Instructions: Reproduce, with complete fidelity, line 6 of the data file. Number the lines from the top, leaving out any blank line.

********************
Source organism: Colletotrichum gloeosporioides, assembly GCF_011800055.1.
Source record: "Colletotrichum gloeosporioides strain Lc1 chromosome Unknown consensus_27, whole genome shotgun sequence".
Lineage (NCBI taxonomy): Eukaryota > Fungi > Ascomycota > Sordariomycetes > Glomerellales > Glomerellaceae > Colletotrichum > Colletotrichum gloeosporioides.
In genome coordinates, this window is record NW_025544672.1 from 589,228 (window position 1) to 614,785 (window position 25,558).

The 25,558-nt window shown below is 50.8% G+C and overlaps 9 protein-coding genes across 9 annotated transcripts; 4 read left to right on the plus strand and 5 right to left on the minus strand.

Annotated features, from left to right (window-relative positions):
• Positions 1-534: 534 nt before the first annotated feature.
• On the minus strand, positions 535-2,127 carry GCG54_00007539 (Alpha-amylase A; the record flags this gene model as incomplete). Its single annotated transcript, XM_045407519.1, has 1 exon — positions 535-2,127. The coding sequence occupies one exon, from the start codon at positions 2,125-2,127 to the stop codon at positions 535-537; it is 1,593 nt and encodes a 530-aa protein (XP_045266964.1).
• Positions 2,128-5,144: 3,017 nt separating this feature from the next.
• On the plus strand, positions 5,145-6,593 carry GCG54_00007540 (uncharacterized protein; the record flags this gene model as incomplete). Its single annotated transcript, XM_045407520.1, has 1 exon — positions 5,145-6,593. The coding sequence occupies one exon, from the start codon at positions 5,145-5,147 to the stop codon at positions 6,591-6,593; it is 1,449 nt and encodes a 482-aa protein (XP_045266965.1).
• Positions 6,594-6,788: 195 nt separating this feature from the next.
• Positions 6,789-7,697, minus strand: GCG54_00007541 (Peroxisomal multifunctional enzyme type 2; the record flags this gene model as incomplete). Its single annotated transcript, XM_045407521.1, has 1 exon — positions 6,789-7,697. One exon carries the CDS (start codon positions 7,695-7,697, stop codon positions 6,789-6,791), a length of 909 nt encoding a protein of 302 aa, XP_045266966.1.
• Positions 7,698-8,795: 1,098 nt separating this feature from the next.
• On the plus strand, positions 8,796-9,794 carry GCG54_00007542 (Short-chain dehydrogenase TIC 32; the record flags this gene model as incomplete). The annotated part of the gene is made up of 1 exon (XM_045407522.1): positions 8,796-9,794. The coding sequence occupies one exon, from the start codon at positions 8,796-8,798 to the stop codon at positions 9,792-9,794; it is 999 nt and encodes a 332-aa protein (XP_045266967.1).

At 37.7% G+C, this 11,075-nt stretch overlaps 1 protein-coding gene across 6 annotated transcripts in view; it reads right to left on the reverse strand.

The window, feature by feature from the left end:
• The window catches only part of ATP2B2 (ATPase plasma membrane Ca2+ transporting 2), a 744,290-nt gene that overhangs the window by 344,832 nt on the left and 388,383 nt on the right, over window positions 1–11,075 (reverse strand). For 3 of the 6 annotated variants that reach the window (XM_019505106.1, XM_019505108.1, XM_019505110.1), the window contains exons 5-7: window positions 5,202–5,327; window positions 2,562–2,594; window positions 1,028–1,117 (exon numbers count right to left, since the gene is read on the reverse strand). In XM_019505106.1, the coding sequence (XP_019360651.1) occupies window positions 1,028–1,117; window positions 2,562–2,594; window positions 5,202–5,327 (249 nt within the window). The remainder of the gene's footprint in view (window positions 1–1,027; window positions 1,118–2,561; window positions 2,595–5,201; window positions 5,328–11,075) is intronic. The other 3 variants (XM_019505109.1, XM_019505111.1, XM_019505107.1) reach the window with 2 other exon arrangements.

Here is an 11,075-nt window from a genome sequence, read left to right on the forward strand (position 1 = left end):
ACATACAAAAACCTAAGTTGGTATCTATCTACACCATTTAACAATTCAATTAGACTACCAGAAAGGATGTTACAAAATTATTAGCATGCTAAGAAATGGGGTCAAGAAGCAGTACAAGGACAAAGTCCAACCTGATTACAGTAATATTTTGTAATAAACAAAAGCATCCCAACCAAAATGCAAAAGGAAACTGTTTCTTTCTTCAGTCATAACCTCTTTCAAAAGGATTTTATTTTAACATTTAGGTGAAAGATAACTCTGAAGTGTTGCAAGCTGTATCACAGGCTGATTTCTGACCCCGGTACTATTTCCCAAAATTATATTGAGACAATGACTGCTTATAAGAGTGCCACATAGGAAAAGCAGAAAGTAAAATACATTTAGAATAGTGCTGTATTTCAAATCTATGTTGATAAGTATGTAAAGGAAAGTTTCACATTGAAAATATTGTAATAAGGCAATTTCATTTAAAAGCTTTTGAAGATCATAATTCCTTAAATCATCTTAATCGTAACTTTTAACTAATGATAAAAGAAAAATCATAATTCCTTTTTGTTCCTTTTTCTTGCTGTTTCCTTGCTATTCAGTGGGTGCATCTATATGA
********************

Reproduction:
Annotated features, from left to right (window-relative positions):